University of Calgary

Conodonts

July 14, 2009

Tiny but critical extinct animal examined at U of C conference

Charles Henderson, a geoscience professor at the U of C and organizer of the conference. / Photo: Ken Bendiktsen

Charles Henderson, a geoscience professor at the
U of C and organizer of the conference.
/ Photo: Ken Bendiktsen
A tiny, extinct, soft-bodied eel-like creature with numerous tiny teeth that provide critical information on hydrocarbon deposits, historic climate fluctuations and prehistoric global extinctions, is the centerpiece of an international conference taking place at the University of Calgary this week.

Micropaleontologists from all over the world are attending the International Conodont Symposium to discuss these fascinating microfossils called conodonts. Topics range from the first report of possible conodont eggs to the colour of conodont elements as an indicator of hydrocarbon potential in Western Canada.

“Sometimes the best gifts come in small packages and these one millimeter-long teeth pack a lot of valuable information, contributing not only to our understanding of evolution, but also to our economy,” says Charles Henderson, a geoscience professor at the U of C and organizer of the conference.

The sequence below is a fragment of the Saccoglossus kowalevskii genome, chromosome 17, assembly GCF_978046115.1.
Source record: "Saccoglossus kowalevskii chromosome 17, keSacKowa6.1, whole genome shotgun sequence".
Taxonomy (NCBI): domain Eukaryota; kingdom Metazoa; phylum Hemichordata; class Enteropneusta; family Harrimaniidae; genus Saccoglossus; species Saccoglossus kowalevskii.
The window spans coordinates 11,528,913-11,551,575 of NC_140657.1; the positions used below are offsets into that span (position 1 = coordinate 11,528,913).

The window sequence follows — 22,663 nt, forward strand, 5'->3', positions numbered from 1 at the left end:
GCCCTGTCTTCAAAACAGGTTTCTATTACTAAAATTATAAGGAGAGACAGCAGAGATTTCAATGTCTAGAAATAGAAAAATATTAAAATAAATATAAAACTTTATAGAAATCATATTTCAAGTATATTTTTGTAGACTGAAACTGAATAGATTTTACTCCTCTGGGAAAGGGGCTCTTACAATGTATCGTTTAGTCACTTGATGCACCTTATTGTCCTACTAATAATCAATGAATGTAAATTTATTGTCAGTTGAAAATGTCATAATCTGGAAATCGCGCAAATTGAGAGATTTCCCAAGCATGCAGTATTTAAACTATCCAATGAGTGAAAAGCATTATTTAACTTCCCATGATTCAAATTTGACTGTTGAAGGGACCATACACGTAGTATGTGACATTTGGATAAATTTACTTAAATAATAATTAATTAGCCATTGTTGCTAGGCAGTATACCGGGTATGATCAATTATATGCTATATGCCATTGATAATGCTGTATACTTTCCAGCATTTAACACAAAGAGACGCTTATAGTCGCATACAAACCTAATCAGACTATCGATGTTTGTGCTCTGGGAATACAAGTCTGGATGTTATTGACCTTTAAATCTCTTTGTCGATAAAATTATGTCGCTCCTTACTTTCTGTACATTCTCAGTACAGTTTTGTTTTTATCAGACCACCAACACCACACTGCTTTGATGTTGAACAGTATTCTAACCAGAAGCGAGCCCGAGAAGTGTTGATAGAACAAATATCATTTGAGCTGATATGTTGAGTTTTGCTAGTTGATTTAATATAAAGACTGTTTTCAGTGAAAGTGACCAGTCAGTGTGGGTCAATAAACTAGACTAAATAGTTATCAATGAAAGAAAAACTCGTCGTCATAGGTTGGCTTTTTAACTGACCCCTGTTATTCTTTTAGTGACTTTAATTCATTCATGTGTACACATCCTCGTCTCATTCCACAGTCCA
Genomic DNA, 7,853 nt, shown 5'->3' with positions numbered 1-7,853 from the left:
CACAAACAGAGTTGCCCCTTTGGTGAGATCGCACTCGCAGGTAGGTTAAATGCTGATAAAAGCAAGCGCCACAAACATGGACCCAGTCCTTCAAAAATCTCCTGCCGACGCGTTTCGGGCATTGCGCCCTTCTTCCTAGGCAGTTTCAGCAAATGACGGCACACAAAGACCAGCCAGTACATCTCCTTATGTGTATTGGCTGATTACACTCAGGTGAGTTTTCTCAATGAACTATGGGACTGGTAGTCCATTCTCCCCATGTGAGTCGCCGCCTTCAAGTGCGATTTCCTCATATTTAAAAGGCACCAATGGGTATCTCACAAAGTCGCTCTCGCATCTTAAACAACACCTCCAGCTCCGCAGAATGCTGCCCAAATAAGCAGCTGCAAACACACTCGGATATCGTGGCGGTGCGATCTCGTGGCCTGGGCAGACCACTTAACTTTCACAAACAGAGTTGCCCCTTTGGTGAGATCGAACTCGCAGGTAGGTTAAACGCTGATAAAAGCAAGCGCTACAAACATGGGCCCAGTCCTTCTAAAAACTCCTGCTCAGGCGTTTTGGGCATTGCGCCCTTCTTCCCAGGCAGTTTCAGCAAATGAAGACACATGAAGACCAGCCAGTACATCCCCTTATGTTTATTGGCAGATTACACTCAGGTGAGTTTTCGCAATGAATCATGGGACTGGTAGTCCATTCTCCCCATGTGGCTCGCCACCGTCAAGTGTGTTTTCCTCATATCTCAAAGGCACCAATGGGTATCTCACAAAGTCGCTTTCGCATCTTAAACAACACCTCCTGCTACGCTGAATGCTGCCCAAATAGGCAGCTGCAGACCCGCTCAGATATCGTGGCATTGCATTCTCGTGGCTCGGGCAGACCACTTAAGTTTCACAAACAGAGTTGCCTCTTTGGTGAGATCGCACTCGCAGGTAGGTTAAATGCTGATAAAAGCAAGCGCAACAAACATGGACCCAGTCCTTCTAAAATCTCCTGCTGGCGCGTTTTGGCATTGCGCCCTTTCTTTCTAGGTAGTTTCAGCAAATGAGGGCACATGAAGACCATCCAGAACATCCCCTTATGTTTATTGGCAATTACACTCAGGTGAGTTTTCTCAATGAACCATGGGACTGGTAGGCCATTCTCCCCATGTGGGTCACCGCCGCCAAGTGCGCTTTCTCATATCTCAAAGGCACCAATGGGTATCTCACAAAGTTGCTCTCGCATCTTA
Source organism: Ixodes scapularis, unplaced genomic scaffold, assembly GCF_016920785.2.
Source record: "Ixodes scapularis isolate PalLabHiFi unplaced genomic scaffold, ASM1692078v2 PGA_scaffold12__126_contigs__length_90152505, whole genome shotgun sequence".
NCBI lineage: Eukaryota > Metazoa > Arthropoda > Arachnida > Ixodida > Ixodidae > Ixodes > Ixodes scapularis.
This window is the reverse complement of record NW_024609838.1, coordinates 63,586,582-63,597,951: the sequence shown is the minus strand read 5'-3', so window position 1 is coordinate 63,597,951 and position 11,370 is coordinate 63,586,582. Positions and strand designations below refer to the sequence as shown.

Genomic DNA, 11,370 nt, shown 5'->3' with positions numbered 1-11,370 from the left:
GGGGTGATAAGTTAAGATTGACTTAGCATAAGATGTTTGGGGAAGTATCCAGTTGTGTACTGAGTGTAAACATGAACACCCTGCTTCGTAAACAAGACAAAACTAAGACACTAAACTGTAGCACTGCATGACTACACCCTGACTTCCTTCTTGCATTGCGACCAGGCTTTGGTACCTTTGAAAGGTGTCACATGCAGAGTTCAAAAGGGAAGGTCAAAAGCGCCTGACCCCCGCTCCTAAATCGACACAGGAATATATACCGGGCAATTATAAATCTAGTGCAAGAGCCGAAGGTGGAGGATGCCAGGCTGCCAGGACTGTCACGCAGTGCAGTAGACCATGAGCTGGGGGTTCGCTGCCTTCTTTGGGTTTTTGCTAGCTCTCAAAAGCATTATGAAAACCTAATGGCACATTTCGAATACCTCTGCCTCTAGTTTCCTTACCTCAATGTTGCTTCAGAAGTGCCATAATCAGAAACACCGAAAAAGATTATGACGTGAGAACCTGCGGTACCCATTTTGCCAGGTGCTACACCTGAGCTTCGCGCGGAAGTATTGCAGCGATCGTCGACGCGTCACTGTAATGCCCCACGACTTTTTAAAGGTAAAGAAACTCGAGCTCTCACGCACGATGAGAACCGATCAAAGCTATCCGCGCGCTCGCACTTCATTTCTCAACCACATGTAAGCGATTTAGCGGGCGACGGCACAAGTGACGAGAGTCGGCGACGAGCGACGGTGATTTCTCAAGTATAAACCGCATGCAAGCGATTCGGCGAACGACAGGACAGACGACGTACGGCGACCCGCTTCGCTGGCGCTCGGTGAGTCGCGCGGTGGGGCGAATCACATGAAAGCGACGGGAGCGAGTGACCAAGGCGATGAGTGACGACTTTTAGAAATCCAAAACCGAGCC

Scientists will examine new research concerning what these creatures could have eaten as well as new information that they shed about a climate change event over 290 million years ago during the Lower Permian when giant ice-sheets melted away, similar to what has occurred over the past 15,000 years and continues to occur today.

“Investigating micro-wear patterns and shape complexity of conodont teeth reveals new information about feeding habits that will help geoscientists better reconstruct the ecology of the ancient environments in which they lived,” says Henderson.

This information, combined with thermal maturity studies, make conodonts a valuable exploration tool for oil and gas in basins around the world. The conodonts change colour after burial because of heating effects deep beneath the Earth’s surface. A similar process alters other organic matter into oil and gas and therefore the colour alteration index of conodonts can predict what type of hydrocarbon may be discovered.

Conodonts first appeared in the Earth’s warm oceans about 500 million years ago and disappeared 300 million years later. Fossils of the soft-bodied animal are rare, but its hard teeth easily survive the fossilization process and may be found by the hundreds in a kilogram of rock. The study of these ancient teeth helps the geologic community piece together a cohesive and detailed geologic timeline of the Earth because their evolution provides a means of comparing rocks across the globe.

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